Langley, Wanda

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Langley, Wanda


Born in Rotan, TX; married; children: two children. Education: Attended West Texas State and University of Georgia.


Home—3418 Grandview Dr., San Angelo, TX 76904.


Author and educator. Formerly worked as an elementary school teacher.


The Air Force in Action, Enslow (Berkeley Heights, NJ), 2001.

Flying Higher: The Women Airforce Service Pilots of World War II, Linnet Books (North Haven, CT), 2002.

Women of the Wind: Early Women Aviators, Morgan Reynolds (Greensboro, NC), 2006.


A writer and former teacher, Wanda Langley grew up in Littlefield, Texas. She often heard stories from her mother's family, who lived in Sweetwater, stories of the brave and inspiring women who joined the Women Airforce Service Pilots. Known as the WASPs, the group was formed in 1942 to answer the large demand for pilots during World War II. Inspired by these stories, Langley conducted extensive interviews with many former WASP members and produced the book Flying Higher: The Women Airforce Service Pilots of World War II.

Hailed as a well-researched and compelling read, Flying Higher provides readers with the historical backdrop to the formation of WASP, including profiles of

key individuals such as organizers Jacqueline Cochran and Nancy Harkness Love. Langley also includes detailed information regarding WASP training programs and gives her readers a unique perspective on history by following the members of one particular class of students. "Langley balances technical information and per- sonal stories, making for a satisfying narrative," commented School Library Journal reviewer Laura Reed of the book. Noting that WASPs performed vital wartime tasks, such as transporting men and materials within North America and safety-testing aircraft, GraceAnne A. DeCandido wrote in Booklist that "teens will be captured by the youth and expertise of these women," who have only recently been recognized by the U.S. government.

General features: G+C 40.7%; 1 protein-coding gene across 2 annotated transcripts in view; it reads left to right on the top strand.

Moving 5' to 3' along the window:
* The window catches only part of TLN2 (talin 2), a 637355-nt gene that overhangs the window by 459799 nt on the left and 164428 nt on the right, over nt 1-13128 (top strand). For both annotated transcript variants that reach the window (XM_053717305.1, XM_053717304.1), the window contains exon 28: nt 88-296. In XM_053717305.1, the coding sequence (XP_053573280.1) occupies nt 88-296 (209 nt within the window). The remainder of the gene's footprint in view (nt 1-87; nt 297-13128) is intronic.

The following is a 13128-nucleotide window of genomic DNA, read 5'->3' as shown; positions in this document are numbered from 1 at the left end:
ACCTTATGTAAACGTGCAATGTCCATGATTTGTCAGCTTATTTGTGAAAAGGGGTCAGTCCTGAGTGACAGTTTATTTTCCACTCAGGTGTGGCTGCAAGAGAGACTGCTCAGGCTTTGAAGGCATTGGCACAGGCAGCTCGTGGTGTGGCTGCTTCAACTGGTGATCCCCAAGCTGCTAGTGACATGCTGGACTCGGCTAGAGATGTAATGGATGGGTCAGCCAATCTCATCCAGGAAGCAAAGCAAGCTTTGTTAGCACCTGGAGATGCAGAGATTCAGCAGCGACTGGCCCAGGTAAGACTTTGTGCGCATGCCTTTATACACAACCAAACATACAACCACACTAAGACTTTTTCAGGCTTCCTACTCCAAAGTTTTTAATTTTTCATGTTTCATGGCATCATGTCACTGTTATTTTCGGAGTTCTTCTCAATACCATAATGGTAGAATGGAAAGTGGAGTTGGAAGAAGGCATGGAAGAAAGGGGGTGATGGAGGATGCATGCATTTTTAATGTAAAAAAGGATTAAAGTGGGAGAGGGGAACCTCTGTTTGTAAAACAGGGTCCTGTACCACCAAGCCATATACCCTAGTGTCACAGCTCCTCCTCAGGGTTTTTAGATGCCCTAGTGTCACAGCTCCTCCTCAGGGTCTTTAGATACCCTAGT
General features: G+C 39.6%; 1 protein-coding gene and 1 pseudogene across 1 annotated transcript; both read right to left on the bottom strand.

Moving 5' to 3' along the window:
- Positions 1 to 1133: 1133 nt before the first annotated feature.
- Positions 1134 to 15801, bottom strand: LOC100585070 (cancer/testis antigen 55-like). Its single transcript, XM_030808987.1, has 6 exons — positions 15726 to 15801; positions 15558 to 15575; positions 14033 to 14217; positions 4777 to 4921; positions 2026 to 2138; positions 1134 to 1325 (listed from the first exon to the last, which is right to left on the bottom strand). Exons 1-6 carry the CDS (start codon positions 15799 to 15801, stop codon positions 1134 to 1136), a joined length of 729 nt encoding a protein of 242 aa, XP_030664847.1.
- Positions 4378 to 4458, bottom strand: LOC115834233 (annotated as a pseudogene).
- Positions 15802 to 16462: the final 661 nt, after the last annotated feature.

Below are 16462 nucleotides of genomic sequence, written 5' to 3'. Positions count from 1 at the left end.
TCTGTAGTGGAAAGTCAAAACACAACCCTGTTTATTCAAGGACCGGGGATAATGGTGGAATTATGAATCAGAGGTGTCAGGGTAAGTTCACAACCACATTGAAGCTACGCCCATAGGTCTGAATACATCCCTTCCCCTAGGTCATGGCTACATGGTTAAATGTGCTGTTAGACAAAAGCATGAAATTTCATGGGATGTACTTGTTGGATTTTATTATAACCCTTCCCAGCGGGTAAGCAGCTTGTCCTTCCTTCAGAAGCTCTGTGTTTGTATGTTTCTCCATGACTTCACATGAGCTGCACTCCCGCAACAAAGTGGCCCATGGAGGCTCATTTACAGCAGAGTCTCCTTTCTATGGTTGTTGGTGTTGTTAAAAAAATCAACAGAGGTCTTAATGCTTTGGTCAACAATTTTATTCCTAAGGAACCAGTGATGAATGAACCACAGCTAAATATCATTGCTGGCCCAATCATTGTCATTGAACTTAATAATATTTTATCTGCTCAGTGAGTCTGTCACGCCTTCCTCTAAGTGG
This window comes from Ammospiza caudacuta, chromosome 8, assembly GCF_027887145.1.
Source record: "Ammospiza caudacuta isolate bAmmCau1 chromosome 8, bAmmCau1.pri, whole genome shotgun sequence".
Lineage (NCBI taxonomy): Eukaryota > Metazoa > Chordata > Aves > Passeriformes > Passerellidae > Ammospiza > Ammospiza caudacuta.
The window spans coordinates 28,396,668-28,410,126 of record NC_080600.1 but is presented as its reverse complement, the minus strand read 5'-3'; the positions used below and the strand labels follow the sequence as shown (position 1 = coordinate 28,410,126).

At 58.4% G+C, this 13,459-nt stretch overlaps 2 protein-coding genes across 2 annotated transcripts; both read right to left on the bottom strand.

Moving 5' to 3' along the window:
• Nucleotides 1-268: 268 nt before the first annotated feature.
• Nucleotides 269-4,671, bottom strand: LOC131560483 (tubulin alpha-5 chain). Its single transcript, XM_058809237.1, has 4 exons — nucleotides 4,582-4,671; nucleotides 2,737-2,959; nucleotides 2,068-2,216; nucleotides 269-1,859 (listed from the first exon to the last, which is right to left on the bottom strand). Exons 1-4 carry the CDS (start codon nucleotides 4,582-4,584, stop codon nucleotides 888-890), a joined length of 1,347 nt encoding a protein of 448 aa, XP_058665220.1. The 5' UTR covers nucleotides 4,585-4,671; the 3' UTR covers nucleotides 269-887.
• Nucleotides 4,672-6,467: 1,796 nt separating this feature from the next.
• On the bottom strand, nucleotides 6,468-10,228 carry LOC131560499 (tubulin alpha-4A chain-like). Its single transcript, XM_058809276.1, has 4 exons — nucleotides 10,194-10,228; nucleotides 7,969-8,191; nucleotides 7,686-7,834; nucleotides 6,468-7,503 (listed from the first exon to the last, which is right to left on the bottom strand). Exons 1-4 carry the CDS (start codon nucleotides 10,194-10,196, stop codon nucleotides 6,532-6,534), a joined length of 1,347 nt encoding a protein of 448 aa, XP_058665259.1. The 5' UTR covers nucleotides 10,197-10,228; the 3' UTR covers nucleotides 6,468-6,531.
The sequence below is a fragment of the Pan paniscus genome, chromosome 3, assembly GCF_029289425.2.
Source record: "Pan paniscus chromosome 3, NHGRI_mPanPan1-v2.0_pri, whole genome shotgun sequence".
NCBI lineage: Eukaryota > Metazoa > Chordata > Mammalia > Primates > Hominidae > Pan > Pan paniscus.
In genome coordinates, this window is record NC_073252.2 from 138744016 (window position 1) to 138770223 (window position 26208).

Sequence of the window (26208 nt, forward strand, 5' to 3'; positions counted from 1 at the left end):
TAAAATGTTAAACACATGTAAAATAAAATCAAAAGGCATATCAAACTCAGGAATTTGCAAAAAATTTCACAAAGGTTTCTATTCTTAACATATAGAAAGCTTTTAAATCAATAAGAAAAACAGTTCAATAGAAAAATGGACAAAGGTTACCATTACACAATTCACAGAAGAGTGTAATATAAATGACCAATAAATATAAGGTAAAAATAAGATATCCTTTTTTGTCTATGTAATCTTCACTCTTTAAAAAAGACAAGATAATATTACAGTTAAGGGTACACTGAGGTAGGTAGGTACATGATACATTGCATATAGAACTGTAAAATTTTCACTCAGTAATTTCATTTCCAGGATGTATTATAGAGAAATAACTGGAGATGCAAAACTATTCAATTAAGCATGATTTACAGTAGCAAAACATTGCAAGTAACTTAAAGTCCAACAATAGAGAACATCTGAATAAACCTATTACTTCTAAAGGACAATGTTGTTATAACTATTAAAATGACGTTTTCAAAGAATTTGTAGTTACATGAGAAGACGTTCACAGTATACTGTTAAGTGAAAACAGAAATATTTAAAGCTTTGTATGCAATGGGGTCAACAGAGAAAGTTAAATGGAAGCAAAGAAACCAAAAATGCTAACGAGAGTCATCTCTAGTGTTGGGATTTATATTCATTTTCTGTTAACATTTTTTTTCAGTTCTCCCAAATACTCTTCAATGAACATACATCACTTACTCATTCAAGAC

Well-known women aviators such as Ruth Law, Bessie Coleman, Harriet Quimby, Anne Morrow Lindbergh, and Amelia Earhart are profiled in Langley's Women of the Wind: Early Women Aviators, a work that "captures the true spirit and strength" of a group of early twentieth-century women who "triumphed over diversity and tragedy" to prove their capabilities, according to School Library Journal contributor Hope Marie Cook. Noting the attention more recently paid to female pilots, a Kirkus Reviews writer maintained that Langley's profile, a "salute" to the pilots' "enterprising spirits," "flies above the rest."

Biographical and Critical Sources


Abilene Reporter News, July 2, 2006, Glenn Dromgoole, review of Women of the Wind: Early Women Aviators.

Booklist, November 1, 2002, GraceAnne A. DeCandido, review of Flying Higher: The Women Airforce Service Pilots of World War II, p. 488; February 15, 2006, Carolyn Phelan, review of Women of the Wind, p. 108.

California Bookwatch, April, 2006, review of Women of the Wind.

Kirkus Reviews, December 15, 2005, review of Women of the Wind, p. 1324.

School Library Journal, August, 2002, Laura Reed, review of Flying Higher, p. 211; February, 2006, Hope Marie Cook, review of Women of the Wind, p. 150.

Voice of Youth Advocates, December, 2002, review of Flying Higher, p. 406.


San Angelo Standard Times Online, (July 21, 2002), Annika Reichardt, "The History of Fly Girls."